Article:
You and your baby are starting your journey together. You’ll have your own unique experience.

Your doctor may have seen hundreds or thousands of births, but they’ve never seen yours.

Nurture Nature Photography and Erin Wrightsman -c- 2013 erin@erinwrightsman.com  2013040920130409-RRL_0819 (1)

Jessicca Moore is a family nurse practitioner and filmmaker in Petaluma, CA where she lives with her husband, two children, and two sheep. She is currently in production on her first feature-length documentary, “Why Not Home?” The film follows hospital birth providers who chose to give birth at home. You can watch a trailer and get more information here: www.whynothome.com and support the project on kickstarter at bit.ly/whynothome through October 10th.

Follow the project on twitter and instagram @whynothome and facebook at facebook.com/whynothome

You can find Jessicca on twitter @jessicca_moore

(Photos by Erin Wrightsman, used with permission.)

Thinking About Homebirth – Where to Begin

Are you thinking about a home birth but wondering how to get started?  Here are a few tips to get the ball rolling. 

First, decide what you are looking for in a midwife.  What things do you feel you will need at your birth in order to feel safe and happy?  What kind of skills do you want your midwife to bring to the table?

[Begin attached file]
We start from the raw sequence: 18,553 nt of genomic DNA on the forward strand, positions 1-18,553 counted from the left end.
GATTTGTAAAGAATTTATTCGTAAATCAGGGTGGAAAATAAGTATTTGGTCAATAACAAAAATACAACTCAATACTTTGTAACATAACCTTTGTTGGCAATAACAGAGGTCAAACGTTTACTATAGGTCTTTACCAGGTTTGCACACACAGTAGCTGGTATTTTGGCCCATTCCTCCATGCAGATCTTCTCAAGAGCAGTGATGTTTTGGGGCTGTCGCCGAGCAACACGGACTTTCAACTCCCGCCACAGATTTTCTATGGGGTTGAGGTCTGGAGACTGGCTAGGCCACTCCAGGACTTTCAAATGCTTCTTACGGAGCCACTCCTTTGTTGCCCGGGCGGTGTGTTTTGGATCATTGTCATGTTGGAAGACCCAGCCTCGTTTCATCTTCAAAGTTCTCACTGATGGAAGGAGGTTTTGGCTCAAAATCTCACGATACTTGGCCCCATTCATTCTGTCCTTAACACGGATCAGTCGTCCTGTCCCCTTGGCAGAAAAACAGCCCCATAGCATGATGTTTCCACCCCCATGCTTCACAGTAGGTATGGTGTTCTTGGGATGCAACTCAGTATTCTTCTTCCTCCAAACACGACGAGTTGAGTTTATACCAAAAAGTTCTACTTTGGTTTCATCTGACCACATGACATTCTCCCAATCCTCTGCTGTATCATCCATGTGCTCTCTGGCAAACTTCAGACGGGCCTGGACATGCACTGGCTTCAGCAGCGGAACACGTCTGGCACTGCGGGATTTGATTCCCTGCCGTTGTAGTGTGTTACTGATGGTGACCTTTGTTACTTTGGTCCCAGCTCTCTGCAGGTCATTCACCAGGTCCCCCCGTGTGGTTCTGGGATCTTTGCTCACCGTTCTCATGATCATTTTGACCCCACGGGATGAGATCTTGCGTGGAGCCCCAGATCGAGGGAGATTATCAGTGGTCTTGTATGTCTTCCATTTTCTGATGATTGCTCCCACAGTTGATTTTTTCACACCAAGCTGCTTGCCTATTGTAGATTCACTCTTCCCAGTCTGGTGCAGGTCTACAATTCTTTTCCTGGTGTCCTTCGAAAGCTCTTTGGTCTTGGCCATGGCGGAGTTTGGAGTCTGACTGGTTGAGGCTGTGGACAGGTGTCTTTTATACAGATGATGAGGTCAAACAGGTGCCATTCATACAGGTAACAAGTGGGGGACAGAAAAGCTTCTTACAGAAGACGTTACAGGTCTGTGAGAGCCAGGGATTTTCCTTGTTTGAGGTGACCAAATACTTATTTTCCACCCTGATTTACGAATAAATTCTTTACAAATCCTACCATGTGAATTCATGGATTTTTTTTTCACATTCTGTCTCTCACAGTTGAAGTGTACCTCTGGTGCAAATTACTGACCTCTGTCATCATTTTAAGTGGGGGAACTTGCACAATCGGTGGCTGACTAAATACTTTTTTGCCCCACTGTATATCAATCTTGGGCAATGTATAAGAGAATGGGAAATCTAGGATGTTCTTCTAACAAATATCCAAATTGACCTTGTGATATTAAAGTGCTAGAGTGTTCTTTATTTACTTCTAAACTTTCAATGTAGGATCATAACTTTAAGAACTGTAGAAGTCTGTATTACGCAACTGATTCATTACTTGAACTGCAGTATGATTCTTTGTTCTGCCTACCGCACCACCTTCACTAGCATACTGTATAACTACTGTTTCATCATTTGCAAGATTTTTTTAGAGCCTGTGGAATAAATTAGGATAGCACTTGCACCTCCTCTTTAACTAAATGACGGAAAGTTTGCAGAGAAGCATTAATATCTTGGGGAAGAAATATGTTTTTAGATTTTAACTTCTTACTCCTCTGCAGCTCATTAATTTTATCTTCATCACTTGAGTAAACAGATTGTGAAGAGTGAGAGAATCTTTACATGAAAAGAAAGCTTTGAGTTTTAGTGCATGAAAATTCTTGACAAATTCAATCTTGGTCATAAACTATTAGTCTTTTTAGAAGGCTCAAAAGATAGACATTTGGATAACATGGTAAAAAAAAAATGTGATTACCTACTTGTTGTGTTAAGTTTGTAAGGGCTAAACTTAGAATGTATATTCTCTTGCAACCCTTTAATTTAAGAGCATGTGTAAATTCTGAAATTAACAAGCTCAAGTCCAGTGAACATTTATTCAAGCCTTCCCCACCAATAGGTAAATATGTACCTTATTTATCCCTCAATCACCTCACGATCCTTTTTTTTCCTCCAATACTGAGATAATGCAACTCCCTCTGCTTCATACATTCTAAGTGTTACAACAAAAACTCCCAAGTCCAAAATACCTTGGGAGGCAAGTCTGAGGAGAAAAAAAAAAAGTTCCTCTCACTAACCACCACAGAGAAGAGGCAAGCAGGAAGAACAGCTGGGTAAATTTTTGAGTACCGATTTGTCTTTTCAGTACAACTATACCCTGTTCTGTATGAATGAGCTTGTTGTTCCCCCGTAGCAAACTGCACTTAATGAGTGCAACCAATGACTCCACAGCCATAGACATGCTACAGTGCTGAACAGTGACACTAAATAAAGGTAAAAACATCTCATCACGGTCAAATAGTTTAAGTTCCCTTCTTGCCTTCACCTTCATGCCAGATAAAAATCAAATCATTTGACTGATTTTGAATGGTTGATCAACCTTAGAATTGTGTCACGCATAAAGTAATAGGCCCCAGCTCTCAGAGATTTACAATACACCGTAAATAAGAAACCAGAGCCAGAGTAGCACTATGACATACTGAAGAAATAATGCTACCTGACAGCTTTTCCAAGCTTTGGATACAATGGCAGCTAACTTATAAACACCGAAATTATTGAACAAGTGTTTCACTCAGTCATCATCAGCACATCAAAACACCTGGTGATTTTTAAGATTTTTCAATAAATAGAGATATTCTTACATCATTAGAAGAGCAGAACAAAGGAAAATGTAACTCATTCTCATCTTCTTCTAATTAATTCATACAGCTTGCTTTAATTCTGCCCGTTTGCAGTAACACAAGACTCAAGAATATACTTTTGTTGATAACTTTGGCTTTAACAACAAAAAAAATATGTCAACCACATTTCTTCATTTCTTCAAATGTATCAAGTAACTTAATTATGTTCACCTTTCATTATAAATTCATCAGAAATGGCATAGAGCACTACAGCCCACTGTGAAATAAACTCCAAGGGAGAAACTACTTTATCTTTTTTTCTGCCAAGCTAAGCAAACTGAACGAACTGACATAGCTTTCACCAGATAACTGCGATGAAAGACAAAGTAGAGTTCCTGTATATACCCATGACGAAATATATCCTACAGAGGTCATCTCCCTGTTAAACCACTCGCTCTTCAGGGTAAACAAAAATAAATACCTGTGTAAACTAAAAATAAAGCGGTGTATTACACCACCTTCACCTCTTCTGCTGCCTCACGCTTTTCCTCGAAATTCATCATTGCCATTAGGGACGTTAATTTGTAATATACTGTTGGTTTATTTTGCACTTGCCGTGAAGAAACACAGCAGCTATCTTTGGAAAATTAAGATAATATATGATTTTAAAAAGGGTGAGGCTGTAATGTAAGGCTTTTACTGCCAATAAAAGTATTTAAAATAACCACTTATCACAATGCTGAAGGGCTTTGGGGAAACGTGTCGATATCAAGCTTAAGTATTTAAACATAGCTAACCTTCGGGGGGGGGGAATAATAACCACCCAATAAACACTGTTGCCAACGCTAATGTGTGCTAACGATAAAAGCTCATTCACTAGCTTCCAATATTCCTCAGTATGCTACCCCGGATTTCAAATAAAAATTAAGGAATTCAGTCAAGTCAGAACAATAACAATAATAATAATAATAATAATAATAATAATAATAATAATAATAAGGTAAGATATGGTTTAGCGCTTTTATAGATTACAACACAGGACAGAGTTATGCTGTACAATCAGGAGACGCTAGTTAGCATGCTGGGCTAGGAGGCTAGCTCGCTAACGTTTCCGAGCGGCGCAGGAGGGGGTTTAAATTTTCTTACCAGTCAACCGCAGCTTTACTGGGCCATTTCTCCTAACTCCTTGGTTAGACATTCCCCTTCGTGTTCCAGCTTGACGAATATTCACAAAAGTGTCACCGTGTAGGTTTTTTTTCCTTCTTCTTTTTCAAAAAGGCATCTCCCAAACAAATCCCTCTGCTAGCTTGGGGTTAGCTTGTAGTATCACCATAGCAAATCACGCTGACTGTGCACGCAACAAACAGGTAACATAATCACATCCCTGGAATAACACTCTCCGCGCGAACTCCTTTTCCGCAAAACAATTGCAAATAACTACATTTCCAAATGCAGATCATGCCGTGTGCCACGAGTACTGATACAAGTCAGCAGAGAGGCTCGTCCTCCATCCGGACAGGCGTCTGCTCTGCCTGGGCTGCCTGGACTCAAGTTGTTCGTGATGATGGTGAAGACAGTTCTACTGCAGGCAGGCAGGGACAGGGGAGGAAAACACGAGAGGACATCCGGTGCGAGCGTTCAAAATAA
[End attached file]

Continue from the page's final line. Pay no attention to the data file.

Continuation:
Second, start talking to birth professionals- Doulas, natural childbirth educators, and experienced mothers in your area may be able to help you find a midwife who fits with you and has the skills and personality that you would like present at your birth.  Once you get a good list of people, then start interviewing midwives.  After an initial phone interview, you may decide to meet in person.  Bringing your partner to this meeting may be a great idea.  You will both be around her during the birth and it is important that you both have a good relationship with her.

Third, begin educating yourself.  Choosing a home birth is just the beginning of your birth journey.  You will benefit from a comprehensive natural childbirth class that covers relaxation and helps prepare your partner to help you.  Reading books, especially those geared towards home birth, can help prepare your body and mind for the process.